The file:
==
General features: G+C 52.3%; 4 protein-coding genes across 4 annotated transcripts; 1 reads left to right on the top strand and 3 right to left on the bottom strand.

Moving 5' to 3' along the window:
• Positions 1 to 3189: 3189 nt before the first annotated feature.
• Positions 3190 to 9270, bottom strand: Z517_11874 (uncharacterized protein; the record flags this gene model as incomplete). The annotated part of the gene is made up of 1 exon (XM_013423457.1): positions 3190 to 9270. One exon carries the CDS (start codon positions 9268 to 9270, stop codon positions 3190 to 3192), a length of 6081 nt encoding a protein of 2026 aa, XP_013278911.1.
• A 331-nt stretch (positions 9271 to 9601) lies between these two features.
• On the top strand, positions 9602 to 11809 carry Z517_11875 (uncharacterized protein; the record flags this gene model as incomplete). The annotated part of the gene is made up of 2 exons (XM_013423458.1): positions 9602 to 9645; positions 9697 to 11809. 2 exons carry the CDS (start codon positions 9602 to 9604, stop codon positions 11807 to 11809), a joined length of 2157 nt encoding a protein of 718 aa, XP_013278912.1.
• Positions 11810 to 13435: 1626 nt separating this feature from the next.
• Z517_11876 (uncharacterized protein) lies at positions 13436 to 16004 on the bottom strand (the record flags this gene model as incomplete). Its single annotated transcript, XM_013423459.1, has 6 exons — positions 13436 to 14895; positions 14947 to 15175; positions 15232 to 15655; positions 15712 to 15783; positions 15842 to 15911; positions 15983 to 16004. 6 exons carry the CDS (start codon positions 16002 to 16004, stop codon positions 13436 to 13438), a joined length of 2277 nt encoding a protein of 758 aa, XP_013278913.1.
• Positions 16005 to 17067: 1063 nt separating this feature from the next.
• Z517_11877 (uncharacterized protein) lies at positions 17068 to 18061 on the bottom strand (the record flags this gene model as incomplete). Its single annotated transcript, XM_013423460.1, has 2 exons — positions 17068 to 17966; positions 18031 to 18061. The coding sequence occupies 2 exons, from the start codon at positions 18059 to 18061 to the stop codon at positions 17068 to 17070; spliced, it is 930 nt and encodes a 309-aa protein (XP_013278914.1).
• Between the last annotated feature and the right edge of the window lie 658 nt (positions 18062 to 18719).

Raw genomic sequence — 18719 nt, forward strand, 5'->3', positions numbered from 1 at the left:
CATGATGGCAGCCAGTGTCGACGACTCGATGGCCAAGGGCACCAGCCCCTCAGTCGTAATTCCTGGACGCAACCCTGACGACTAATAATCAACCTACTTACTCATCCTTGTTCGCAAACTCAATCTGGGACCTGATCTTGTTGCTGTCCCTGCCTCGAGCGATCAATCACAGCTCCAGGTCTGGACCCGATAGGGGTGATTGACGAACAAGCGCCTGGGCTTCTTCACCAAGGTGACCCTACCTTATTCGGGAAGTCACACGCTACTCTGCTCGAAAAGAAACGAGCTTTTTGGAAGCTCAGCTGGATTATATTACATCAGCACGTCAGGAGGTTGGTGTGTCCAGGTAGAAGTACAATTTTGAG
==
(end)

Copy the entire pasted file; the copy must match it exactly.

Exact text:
General features: G+C 52.3%; 4 protein-coding genes across 4 annotated transcripts; 1 reads left to right on the top strand and 3 right to left on the bottom strand.

Moving 5' to 3' along the window:
• Positions 1 to 3189: 3189 nt before the first annotated feature.
• Positions 3190 to 9270, bottom strand: Z517_11874 (uncharacterized protein; the record flags this gene model as incomplete). The annotated part of the gene is made up of 1 exon (XM_013423457.1): positions 3190 to 9270. One exon carries the CDS (start codon positions 9268 to 9270, stop codon positions 3190 to 3192), a length of 6081 nt encoding a protein of 2026 aa, XP_013278911.1.
• A 331-nt stretch (positions 9271 to 9601) lies between these two features.
• On the top strand, positions 9602 to 11809 carry Z517_11875 (uncharacterized protein; the record flags this gene model as incomplete). The annotated part of the gene is made up of 2 exons (XM_013423458.1): positions 9602 to 9645; positions 9697 to 11809. 2 exons carry the CDS (start codon positions 9602 to 9604, stop codon positions 11807 to 11809), a joined length of 2157 nt encoding a protein of 718 aa, XP_013278912.1.
• Positions 11810 to 13435: 1626 nt separating this feature from the next.
• Z517_11876 (uncharacterized protein) lies at positions 13436 to 16004 on the bottom strand (the record flags this gene model as incomplete). Its single annotated transcript, XM_013423459.1, has 6 exons — positions 13436 to 14895; positions 14947 to 15175; positions 15232 to 15655; positions 15712 to 15783; positions 15842 to 15911; positions 15983 to 16004. 6 exons carry the CDS (start codon positions 16002 to 16004, stop codon positions 13436 to 13438), a joined length of 2277 nt encoding a protein of 758 aa, XP_013278913.1.
• Positions 16005 to 17067: 1063 nt separating this feature from the next.
• Z517_11877 (uncharacterized protein) lies at positions 17068 to 18061 on the bottom strand (the record flags this gene model as incomplete). Its single annotated transcript, XM_013423460.1, has 2 exons — positions 17068 to 17966; positions 18031 to 18061. The coding sequence occupies 2 exons, from the start codon at positions 18059 to 18061 to the stop codon at positions 17068 to 17070; spliced, it is 930 nt and encodes a 309-aa protein (XP_013278914.1).
• Between the last annotated feature and the right edge of the window lie 658 nt (positions 18062 to 18719).

Raw genomic sequence — 18719 nt, forward strand, 5'->3', positions numbered from 1 at the left:
CATGATGGCAGCCAGTGTCGACGACTCGATGGCCAAGGGCACCAGCCCCTCAGTCGTAATTCCTGGACGCAACCCTGACGACTAATAATCAACCTACTTACTCATCCTTGTTCGCAAACTCAATCTGGGACCTGATCTTGTTGCTGTCCCTGCCTCGAGCGATCAATCACAGCTCCAGGTCTGGACCCGATAGGGGTGATTGACGAACAAGCGCCTGGGCTTCTTCACCAAGGTGACCCTACCTTATTCGGGAAGTCACACGCTACTCTGCTCGAAAAGAAACGAGCTTTTTGGAAGCTCAGCTGGATTATATTACATCAGCACGTCAGGAGGTTGGTGTGTCCAGGTAGAAGTACAATTTTGAG